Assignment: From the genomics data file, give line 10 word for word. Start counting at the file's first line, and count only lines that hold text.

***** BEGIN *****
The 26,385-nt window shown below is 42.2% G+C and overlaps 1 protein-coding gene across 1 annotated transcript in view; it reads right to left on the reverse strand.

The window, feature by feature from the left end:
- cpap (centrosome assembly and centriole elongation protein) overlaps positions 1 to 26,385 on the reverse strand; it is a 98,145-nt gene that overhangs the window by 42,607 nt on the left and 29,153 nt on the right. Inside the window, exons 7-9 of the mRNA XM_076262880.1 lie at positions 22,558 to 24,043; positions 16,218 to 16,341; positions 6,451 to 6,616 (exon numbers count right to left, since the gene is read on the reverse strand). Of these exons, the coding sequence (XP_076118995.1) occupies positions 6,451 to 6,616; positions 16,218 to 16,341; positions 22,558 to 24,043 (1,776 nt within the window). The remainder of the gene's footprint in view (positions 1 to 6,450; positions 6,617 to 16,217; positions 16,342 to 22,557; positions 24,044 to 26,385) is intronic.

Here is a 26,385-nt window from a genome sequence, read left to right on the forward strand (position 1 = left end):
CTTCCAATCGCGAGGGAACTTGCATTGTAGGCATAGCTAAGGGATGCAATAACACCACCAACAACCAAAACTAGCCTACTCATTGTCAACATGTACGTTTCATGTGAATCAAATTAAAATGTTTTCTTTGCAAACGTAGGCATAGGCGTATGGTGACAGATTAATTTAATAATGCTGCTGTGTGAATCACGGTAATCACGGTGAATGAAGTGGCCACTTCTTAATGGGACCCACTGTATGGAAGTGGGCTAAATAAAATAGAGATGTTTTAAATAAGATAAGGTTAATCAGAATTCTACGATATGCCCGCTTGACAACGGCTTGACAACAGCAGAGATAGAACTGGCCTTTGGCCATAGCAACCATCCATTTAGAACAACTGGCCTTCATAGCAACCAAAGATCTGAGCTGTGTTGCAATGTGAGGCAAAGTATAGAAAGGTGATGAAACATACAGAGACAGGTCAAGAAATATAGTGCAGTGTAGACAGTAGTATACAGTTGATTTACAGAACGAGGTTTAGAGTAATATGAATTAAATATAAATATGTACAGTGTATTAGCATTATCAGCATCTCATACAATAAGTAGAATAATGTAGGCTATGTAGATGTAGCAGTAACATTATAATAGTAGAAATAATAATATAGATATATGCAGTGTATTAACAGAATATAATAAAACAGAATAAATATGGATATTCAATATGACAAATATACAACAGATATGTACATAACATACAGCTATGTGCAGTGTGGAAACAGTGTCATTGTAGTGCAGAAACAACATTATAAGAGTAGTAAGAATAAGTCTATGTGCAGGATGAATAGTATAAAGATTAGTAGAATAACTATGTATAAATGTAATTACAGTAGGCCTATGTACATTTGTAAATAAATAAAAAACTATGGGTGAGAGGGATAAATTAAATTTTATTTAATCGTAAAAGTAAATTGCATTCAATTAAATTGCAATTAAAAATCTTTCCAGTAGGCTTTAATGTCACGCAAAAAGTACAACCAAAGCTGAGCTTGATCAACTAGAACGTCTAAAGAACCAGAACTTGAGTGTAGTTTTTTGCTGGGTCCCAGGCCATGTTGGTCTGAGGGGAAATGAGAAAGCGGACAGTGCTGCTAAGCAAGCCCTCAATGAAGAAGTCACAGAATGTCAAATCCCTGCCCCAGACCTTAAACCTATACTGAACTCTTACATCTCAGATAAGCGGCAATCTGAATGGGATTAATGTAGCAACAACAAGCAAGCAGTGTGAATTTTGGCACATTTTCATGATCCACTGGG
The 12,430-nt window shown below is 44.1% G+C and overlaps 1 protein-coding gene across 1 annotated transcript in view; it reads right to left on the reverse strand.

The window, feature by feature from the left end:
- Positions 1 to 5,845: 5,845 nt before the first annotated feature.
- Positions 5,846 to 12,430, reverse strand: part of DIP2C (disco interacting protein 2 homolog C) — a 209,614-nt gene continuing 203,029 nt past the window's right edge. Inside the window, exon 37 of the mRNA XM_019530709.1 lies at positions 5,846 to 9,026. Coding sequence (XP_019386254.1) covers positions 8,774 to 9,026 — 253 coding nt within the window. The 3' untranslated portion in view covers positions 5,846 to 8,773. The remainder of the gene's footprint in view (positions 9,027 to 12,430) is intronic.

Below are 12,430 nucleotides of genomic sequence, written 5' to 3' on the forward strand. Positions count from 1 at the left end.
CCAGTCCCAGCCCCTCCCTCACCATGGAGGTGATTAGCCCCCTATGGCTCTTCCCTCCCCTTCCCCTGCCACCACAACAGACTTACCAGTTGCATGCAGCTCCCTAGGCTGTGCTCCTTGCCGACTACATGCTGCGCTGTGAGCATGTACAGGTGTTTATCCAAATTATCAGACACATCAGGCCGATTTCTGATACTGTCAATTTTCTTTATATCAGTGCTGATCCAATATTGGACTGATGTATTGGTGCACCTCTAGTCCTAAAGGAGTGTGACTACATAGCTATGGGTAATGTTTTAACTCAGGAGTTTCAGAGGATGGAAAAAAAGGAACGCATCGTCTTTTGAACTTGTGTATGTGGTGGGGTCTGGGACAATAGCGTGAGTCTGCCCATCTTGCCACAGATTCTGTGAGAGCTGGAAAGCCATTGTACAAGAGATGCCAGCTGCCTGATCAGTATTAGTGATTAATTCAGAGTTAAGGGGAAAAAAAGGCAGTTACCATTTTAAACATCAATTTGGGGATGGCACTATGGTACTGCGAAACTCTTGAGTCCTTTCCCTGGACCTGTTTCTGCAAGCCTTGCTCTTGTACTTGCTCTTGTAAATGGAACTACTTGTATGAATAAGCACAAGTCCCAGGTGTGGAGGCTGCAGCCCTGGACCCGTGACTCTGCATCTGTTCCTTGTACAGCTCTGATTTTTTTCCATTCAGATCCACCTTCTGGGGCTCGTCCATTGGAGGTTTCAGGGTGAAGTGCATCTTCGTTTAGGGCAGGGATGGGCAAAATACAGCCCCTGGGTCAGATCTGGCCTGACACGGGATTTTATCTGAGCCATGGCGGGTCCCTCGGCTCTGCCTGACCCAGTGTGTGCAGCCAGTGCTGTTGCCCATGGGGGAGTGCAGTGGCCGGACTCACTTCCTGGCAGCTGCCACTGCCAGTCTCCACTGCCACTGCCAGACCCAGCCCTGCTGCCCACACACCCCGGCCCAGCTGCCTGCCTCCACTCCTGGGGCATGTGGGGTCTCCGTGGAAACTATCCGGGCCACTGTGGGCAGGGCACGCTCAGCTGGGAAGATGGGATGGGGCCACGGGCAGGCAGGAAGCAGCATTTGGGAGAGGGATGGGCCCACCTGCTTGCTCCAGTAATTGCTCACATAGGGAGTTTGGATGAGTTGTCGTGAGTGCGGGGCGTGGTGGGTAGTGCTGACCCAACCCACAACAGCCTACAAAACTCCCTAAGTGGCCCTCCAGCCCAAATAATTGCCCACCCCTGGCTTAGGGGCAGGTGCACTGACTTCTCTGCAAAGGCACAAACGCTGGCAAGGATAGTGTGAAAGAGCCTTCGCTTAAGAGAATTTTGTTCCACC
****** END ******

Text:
Below are 12,430 nucleotides of genomic sequence, written 5' to 3' on the forward strand. Positions count from 1 at the left end.